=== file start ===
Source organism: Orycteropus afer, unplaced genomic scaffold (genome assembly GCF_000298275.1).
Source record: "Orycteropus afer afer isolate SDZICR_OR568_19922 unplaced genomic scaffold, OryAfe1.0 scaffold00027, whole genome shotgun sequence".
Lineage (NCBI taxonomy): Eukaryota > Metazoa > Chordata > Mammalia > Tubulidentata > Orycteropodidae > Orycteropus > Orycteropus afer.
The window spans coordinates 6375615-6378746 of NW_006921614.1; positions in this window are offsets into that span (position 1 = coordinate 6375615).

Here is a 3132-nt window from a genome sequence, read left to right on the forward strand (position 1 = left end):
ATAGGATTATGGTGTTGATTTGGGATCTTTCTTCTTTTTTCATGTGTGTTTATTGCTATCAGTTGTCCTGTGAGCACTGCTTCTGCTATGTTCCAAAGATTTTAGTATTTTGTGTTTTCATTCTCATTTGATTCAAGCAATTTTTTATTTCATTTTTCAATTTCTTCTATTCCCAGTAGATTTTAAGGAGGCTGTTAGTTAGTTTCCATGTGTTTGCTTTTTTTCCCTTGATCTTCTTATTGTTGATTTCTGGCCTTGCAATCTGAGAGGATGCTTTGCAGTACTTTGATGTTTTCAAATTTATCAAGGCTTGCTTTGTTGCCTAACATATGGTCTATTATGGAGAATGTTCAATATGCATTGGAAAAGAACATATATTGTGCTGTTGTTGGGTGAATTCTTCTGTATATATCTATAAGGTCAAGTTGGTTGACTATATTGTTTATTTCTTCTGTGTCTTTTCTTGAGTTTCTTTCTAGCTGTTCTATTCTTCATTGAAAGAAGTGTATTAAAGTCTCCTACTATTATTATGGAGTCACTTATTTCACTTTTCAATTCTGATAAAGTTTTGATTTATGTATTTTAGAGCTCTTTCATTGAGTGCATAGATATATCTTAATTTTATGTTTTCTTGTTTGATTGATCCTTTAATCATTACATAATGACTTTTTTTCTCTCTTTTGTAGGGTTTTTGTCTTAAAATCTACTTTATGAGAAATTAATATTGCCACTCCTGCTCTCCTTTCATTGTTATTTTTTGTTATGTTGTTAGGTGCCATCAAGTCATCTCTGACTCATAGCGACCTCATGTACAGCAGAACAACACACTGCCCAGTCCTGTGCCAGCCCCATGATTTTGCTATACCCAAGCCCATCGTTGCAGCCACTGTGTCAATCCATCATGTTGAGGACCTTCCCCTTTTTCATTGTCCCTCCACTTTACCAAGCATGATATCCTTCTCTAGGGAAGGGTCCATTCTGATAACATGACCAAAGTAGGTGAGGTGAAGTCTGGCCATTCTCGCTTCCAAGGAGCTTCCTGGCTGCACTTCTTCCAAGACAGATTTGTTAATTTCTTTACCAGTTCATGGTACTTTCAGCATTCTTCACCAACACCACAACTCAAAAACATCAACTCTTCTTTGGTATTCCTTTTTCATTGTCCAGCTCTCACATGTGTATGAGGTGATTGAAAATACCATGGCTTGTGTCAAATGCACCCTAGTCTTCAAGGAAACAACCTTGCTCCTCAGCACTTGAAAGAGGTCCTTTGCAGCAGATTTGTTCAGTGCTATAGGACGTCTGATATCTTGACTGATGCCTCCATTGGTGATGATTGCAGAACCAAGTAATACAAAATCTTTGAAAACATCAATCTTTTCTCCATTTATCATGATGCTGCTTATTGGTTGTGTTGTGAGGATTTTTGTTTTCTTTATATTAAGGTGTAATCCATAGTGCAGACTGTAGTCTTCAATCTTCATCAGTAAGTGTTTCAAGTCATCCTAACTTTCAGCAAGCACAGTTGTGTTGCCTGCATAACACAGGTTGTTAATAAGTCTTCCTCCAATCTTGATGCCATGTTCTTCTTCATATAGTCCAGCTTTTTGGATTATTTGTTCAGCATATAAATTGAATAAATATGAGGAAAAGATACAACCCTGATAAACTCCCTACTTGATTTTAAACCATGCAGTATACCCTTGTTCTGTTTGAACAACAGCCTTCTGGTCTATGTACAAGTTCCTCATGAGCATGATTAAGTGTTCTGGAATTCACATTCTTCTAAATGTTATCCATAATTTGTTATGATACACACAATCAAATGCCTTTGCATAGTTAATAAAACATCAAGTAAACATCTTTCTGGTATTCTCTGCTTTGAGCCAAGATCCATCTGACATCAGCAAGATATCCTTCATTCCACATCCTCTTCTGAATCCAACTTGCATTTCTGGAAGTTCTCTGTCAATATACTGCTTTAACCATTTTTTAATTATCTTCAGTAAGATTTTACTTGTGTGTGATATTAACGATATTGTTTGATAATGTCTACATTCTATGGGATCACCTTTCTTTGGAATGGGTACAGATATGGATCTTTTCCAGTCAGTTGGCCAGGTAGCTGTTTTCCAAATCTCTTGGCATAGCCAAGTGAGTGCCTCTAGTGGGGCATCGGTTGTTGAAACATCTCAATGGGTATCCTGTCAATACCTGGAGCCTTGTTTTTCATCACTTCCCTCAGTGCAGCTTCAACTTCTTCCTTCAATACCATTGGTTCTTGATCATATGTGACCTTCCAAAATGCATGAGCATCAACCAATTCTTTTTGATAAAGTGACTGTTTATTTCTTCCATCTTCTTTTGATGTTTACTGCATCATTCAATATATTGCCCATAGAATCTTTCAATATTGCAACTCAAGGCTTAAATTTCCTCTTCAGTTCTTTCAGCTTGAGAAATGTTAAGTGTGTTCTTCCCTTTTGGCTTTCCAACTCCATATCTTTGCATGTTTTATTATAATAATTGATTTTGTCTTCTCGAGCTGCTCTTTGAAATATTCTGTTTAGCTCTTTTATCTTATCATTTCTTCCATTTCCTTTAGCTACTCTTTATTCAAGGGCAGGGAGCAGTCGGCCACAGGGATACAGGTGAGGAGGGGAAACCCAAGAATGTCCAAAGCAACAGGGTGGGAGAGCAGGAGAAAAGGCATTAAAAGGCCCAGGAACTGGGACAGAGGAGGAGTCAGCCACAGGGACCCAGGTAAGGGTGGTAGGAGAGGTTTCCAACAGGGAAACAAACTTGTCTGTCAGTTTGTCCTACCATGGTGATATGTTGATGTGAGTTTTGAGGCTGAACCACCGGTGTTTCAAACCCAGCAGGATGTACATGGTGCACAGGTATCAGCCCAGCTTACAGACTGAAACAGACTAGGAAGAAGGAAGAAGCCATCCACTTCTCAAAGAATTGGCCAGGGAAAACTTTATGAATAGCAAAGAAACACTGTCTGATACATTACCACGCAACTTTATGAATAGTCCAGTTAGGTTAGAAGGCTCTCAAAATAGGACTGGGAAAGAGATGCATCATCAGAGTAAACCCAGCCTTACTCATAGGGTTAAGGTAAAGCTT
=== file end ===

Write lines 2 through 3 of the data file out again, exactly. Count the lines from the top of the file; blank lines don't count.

Source record: "Orycteropus afer afer isolate SDZICR_OR568_19922 unplaced genomic scaffold, OryAfe1.0 scaffold00027, whole genome shotgun sequence".
Lineage (NCBI taxonomy): Eukaryota > Metazoa > Chordata > Mammalia > Tubulidentata > Orycteropodidae > Orycteropus > Orycteropus afer.